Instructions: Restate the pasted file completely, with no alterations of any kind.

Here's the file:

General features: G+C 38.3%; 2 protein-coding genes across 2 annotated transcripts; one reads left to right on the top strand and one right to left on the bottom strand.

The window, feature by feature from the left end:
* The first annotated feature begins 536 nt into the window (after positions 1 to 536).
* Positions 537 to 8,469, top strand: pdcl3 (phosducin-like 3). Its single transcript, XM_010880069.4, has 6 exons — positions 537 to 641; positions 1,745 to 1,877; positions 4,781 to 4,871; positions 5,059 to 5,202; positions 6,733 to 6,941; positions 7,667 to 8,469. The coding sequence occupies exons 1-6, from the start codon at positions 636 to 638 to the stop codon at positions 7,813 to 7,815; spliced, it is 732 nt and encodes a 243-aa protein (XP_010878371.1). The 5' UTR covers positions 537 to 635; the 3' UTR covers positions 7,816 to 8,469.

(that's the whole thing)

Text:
General features: G+C 38.3%; 2 protein-coding genes across 2 annotated transcripts; one reads left to right on the top strand and one right to left on the bottom strand.

The window, feature by feature from the left end:
* The first annotated feature begins 536 nt into the window (after positions 1 to 536).
* Positions 537 to 8,469, top strand: pdcl3 (phosducin-like 3). Its single transcript, XM_010880069.4, has 6 exons — positions 537 to 641; positions 1,745 to 1,877; positions 4,781 to 4,871; positions 5,059 to 5,202; positions 6,733 to 6,941; positions 7,667 to 8,469. The coding sequence occupies exons 1-6, from the start codon at positions 636 to 638 to the stop codon at positions 7,813 to 7,815; spliced, it is 732 nt and encodes a 243-aa protein (XP_010878371.1). The 5' UTR covers positions 537 to 635; the 3' UTR covers positions 7,816 to 8,469.